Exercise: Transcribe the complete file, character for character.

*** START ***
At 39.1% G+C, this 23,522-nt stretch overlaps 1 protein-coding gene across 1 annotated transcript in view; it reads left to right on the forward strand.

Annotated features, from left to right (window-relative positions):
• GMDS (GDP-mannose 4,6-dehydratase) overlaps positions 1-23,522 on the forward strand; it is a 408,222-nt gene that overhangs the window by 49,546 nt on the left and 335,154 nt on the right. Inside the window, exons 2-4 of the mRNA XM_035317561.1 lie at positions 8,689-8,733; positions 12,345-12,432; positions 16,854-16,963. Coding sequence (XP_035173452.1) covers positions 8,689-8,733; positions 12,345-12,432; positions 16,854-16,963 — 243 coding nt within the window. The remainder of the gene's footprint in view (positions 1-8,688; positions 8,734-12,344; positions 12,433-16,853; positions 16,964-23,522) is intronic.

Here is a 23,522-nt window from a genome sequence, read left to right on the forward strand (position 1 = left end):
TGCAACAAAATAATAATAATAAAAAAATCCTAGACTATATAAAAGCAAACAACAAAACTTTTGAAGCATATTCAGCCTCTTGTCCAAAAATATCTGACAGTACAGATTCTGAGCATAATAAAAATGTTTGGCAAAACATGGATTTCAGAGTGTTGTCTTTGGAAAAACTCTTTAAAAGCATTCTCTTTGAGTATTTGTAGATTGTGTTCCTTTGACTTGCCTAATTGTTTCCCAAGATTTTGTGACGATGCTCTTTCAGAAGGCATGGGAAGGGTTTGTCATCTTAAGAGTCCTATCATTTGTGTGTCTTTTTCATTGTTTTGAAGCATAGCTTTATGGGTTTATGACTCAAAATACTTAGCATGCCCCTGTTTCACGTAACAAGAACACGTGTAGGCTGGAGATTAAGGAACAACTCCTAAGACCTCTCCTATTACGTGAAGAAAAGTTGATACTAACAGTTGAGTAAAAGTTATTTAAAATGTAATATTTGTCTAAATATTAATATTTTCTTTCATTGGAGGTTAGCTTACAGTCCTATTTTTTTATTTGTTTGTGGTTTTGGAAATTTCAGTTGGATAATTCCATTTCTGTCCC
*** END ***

At 39.1% G+C, this 23,522-nt stretch overlaps 1 protein-coding gene across 1 annotated transcript in view; it reads left to right on the forward strand.

Annotated features, from left to right (window-relative positions):
• GMDS (GDP-mannose 4,6-dehydratase) overlaps positions 1-23,522 on the forward strand; it is a 408,222-nt gene that overhangs the window by 49,546 nt on the left and 335,154 nt on the right. Inside the window, exons 2-4 of the mRNA XM_035317561.1 lie at positions 8,689-8,733; positions 12,345-12,432; positions 16,854-16,963. Coding sequence (XP_035173452.1) covers positions 8,689-8,733; positions 12,345-12,432; positions 16,854-16,963 — 243 coding nt within the window. The remainder of the gene's footprint in view (positions 1-8,688; positions 8,734-12,344; positions 12,433-16,853; positions 16,964-23,522) is intronic.

Here is a 23,522-nt window from a genome sequence, read left to right on the forward strand (position 1 = left end):
TGCAACAAAATAATAATAATAAAAAAATCCTAGACTATATAAAAGCAAACAACAAAACTTTTGAAGCATATTCAGCCTCTTGTCCAAAAATATCTGACAGTACAGATTCTGAGCATAATAAAAATGTTTGGCAAAACATGGATTTCAGAGTGTTGTCTTTGGAAAAACTCTTTAAAAGCATTCTCTTTGAGTATTTGTAGATTGTGTTCCTTTGACTTGCCTAATTGTTTCCCAAGATTTTGTGACGATGCTCTTTCAGAAGGCATGGGAAGGGTTTGTCATCTTAAGAGTCCTATCATTTGTGTGTCTTTTTCATTGTTTTGAAGCATAGCTTTATGGGTTTATGACTCAAAATACTTAGCATGCCCCTGTTTCACGTAACAAGAACACGTGTAGGCTGGAGATTAAGGAACAACTCCTAAGACCTCTCCTATTACGTGAAGAAAAGTTGATACTAACAGTTGAGTAAAAGTTATTTAAAATGTAATATTTGTCTAAATATTAATATTTTCTTTCATTGGAGGTTAGCTTACAGTCCTATTTTTTTATTTGTTTGTGGTTTTGGAAATTTCAGTTGGATAATTCCATTTCTGTCCC